Informed by the life course perspective, this paper investigates whether and how employment and family trajectories are jointly associated with subjective, relational and financial wellbeing later in life. We draw on data from the Swiss Household Panel which combines biographical retrospective information on work, partnership and childbearing trajectories with 19 annual waves containing a number of wellbeing indicators as well as detailed socio-demographic and social origin information. We use sequence analysis to identify the main family and work trajectories for men and women aged 20-50 years old. We use OLS regression models to assess the association between those trajectories and their interdependency with wellbeing. Results reveal a joint association between work and family trajectories and wellbeing at older age, even net of social origin and pre-trajectory resources. For women, but not for men, the association is also not fully explained by proximate (current family and work status) determinants of wellbeing. Women's stable full-time employment combined with traditional family trajectories yields a subjective wellbeing premium, whereas childlessness and absence of a stable partnership over the life course is associated with lower levels of financial and subjective wellbeing after 50 especially in combination with a trajectory of weak labour market involvement. Relational wellbeing is not associated with employment trajectories, and only weakly linked to family trajectories among men.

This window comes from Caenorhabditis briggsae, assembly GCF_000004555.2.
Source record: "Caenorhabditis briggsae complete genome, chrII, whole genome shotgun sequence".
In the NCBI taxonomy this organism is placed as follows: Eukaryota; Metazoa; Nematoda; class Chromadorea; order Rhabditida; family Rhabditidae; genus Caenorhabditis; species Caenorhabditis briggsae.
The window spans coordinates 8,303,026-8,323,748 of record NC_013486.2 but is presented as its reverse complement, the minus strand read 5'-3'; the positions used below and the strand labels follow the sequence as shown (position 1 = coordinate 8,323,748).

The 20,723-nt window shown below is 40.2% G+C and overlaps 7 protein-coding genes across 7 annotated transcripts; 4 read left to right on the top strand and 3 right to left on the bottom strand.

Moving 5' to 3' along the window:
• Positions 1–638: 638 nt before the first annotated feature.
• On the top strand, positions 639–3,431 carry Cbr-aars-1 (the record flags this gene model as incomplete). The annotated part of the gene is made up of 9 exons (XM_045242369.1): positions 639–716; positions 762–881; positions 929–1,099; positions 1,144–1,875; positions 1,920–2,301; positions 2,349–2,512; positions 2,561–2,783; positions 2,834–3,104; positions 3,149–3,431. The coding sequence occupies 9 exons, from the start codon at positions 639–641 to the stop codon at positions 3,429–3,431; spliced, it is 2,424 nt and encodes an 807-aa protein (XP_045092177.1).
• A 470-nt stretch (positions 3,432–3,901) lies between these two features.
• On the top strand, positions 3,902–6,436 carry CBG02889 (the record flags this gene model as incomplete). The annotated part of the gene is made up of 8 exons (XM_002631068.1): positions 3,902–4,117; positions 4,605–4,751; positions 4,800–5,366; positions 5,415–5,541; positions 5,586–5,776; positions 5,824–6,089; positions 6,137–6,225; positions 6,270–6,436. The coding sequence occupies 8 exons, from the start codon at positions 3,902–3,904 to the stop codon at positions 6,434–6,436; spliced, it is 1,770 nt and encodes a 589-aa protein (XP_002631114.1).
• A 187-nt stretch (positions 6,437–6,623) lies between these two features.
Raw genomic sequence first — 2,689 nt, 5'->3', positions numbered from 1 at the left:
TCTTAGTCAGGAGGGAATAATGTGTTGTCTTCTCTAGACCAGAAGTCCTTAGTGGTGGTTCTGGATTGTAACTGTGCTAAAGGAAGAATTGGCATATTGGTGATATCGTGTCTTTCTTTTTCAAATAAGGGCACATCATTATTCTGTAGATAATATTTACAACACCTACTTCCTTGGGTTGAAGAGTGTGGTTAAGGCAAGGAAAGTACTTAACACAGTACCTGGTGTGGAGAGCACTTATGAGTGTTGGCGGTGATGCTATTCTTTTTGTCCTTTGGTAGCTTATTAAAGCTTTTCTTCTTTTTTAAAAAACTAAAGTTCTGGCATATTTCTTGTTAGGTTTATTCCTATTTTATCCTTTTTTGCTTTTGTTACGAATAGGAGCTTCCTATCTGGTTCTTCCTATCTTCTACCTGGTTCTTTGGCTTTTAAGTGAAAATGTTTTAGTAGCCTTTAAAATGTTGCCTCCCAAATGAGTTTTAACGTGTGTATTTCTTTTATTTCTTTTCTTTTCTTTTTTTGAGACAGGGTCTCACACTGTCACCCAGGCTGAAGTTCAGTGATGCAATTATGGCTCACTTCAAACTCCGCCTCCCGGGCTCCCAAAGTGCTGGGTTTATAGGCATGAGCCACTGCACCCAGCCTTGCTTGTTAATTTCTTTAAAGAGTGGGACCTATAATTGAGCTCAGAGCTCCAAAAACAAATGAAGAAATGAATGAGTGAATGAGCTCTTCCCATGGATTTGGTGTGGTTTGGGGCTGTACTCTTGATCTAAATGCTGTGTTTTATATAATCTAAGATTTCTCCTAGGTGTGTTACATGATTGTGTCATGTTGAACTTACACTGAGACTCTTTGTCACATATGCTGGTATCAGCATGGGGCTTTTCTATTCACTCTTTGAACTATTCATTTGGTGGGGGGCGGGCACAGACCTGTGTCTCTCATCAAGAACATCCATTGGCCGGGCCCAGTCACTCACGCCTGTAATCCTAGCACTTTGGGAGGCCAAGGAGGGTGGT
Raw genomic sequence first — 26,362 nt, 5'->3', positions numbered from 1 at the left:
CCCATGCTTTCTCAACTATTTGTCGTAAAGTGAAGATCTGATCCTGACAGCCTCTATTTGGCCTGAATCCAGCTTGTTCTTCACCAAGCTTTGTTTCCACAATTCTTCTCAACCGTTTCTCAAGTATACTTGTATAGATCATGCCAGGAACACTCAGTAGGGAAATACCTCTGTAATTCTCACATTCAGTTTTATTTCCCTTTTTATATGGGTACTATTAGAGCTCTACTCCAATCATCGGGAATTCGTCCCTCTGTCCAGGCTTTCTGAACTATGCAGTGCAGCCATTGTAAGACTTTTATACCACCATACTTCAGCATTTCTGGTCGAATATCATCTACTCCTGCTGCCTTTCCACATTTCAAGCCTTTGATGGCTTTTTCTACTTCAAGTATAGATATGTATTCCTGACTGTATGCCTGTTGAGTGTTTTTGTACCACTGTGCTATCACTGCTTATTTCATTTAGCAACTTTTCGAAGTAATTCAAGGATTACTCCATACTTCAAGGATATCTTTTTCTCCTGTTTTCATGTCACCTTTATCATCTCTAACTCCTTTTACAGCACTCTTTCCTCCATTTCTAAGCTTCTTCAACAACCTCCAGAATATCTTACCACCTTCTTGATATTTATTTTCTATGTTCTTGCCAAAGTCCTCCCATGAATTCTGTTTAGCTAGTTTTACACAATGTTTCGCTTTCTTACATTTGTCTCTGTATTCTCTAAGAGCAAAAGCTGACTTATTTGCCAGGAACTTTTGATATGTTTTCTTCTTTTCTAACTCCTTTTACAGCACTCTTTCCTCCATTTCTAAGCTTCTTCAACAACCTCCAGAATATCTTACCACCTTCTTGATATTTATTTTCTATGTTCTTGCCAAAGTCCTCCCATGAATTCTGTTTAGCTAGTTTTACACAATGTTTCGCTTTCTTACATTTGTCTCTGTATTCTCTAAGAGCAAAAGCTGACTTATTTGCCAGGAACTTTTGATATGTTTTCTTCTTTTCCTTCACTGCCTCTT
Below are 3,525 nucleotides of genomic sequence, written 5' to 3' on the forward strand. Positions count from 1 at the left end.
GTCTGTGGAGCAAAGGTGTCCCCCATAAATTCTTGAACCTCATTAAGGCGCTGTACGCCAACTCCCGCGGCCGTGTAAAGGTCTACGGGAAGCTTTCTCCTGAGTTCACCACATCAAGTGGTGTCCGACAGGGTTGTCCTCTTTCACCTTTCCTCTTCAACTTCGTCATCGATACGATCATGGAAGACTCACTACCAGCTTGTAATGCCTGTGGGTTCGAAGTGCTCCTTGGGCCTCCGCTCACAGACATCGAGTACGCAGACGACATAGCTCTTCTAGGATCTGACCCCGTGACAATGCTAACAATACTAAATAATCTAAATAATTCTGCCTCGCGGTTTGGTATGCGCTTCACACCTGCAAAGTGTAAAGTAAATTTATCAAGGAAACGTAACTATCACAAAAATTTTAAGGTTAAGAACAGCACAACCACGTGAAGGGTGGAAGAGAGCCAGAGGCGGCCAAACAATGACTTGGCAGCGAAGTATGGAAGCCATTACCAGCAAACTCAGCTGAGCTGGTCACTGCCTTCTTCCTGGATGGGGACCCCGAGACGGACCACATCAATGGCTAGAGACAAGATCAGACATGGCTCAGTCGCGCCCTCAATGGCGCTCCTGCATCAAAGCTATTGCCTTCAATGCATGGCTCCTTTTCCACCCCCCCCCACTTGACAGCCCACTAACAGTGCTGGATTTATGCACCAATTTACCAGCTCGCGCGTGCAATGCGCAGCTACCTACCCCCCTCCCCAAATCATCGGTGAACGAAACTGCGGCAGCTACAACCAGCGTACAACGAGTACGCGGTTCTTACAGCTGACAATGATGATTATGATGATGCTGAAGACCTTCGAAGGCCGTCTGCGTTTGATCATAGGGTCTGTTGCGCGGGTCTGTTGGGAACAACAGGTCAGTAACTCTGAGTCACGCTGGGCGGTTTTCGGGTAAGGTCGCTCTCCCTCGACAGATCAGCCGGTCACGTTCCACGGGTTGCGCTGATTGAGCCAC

Keywords: Family trajectories; Financial wellbeing; Professional trajectories; Relational wellbeing; Sequence analysis; Subjective wellbeing.
© The Author(s) 2021.